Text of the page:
Comments

Comments: 8   Visited by: 85 users
23.07.2019 - 18:18
RaduP
CertifiedHipster
That being said, y'all should watch Chernobyl
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Take off those stupid glasses and kiss me
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23.07.2019 - 20:49
Alex F
Slick Dick Rick
Some cool choices here. I've heard all except that Aurora release and the Chernobyl soundtrack (haven't seen the show either) so I'll have to check those out.
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get that bag
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23.07.2019 - 21:12
RaduP
CertifiedHipster
Written by Alex F on 23.07.2019 at 20:49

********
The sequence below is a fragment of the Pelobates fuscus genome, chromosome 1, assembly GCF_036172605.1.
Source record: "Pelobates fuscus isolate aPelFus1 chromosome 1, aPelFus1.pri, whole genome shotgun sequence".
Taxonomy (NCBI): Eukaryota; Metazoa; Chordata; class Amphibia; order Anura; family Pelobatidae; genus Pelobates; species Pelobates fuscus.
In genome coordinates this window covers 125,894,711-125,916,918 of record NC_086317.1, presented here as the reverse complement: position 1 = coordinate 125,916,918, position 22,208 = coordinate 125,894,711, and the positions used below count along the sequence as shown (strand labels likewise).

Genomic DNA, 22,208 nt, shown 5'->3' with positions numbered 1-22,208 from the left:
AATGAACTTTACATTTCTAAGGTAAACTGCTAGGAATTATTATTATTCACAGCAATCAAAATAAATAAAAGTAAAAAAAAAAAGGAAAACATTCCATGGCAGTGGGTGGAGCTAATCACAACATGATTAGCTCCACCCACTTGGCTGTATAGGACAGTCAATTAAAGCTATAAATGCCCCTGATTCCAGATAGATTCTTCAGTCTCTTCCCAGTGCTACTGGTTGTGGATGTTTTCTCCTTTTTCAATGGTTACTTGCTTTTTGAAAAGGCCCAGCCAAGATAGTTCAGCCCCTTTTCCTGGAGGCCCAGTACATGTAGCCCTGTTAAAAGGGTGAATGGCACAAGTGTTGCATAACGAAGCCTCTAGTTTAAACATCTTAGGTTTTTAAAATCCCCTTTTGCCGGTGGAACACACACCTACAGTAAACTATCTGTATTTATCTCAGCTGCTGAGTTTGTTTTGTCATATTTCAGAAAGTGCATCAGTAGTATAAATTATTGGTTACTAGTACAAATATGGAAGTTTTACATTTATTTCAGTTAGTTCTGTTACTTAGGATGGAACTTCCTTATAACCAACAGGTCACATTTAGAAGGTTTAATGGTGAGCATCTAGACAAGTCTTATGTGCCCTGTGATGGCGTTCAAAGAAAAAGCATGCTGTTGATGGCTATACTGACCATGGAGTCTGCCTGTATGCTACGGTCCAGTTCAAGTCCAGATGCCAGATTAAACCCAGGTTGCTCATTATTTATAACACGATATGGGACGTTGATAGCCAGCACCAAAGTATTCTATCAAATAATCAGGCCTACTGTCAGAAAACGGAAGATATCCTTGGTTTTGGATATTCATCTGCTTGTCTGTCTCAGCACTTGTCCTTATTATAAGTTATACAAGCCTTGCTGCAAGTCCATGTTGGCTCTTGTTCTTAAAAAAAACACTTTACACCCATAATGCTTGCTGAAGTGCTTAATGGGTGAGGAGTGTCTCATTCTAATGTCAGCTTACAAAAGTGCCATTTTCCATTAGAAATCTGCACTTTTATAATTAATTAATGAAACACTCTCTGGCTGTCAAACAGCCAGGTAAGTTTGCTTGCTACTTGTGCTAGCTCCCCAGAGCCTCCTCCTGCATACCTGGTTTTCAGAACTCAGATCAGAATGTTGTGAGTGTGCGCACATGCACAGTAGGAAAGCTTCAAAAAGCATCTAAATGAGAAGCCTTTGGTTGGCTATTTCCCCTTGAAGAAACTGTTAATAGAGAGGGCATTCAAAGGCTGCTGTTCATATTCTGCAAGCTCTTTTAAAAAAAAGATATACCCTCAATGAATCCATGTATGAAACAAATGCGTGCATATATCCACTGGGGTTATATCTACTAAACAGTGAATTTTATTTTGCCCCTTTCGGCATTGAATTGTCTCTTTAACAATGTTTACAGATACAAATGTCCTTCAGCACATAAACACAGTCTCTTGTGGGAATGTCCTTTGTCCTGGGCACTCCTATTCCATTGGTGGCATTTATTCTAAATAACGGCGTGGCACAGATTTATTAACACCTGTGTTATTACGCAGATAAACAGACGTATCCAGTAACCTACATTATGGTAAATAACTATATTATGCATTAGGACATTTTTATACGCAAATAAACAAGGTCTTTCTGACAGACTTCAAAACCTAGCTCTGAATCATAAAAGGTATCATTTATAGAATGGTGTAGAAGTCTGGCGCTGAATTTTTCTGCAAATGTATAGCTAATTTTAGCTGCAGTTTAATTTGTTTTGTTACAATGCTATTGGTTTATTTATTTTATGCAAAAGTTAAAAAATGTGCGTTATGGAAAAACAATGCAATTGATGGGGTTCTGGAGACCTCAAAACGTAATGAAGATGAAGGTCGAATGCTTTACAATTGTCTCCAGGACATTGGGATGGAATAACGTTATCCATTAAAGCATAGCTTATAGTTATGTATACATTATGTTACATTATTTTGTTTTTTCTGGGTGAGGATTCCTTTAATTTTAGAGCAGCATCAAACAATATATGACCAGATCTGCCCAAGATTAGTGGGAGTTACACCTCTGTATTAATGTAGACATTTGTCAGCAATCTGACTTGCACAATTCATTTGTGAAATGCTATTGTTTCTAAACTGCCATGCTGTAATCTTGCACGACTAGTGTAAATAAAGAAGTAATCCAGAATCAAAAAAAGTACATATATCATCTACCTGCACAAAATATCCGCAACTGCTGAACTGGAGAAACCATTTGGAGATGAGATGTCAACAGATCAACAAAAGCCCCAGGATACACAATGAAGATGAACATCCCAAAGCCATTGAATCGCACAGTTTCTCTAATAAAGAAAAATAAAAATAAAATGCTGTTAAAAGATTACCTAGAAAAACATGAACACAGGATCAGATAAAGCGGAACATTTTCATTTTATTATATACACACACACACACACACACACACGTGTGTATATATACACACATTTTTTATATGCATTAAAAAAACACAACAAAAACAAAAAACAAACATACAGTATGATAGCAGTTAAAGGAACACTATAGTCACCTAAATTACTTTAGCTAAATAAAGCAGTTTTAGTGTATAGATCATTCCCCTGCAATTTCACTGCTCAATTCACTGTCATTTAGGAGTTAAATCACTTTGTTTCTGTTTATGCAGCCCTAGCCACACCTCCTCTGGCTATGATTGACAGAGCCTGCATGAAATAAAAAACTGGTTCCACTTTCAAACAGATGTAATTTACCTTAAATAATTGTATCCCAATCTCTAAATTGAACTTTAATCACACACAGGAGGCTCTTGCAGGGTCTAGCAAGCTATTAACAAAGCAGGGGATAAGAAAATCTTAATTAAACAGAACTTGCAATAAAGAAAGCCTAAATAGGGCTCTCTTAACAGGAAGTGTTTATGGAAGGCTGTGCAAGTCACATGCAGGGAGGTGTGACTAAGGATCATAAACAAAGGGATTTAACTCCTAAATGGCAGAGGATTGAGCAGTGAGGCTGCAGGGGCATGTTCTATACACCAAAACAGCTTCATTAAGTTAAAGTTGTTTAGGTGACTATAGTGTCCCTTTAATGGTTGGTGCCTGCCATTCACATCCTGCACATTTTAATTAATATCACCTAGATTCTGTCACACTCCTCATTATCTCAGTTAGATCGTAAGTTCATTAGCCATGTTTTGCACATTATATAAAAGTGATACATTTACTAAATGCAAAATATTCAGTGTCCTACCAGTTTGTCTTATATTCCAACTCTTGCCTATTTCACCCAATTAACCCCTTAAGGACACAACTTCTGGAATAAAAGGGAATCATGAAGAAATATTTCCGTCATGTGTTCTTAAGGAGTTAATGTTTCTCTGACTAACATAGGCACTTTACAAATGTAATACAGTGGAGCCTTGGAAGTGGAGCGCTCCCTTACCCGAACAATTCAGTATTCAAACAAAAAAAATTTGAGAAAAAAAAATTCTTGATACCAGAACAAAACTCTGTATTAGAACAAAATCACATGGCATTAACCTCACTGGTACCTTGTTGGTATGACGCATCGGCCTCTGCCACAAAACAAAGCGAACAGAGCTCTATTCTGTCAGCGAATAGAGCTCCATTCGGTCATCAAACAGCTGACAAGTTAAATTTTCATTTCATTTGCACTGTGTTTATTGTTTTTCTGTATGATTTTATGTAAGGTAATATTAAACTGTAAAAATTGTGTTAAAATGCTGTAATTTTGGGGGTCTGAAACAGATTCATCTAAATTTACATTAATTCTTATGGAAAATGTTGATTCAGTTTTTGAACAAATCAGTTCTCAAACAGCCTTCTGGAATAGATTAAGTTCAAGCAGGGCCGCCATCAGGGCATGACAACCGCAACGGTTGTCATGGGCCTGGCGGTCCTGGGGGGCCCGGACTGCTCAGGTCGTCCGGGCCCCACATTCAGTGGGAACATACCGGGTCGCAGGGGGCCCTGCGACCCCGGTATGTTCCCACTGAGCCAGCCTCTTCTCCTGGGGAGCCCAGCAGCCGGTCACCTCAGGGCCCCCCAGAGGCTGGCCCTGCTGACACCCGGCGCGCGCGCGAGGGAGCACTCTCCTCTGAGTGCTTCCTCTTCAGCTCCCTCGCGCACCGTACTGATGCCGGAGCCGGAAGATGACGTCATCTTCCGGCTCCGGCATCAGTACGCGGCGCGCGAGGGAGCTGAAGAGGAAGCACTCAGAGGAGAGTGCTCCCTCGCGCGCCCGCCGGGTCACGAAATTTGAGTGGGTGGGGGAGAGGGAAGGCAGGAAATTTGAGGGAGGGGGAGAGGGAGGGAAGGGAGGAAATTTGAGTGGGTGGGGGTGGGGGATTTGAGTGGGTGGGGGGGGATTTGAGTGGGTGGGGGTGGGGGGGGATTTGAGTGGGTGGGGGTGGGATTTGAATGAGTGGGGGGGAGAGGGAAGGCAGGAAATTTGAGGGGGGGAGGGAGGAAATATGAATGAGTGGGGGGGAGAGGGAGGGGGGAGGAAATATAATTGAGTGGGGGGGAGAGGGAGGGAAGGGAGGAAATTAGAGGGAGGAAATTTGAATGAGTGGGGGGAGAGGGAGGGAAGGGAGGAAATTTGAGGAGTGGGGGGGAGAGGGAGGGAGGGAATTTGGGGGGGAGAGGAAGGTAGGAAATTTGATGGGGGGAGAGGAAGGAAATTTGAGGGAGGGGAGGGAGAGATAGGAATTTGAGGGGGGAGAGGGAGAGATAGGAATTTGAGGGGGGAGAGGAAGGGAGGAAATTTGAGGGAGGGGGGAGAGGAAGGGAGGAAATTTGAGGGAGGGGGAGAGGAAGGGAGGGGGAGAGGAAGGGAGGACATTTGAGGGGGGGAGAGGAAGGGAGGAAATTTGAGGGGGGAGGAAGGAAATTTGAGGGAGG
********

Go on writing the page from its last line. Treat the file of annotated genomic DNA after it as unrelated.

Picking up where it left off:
Some cool choices here. I've heard all except that Aurora release and the Chernobyl soundtrack (haven't seen the show either) so I'll have to check those out.

Yep, all three
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Take off those stupid glasses and kiss me
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23.07.2019 - 22:42
musclassia
Just re-read my inputs, came out better than expected considering they were pushed out last minute. I did actually like all 3 albums a fair bit, particularly Vanishing Twin and Plaid.
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23.07.2019 - 22:45
RaduP
CertifiedHipster
Written by musclassia on 23.07.2019 at 22:42

Just re-read my inputs, came out better than expected considering they were pushed out last minute. I did actually like all 3 albums a fair bit, particularly Vanishing Twin and Plaid.

Now listen to the other 6
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Take off those stupid glasses and kiss me
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23.07.2019 - 22:50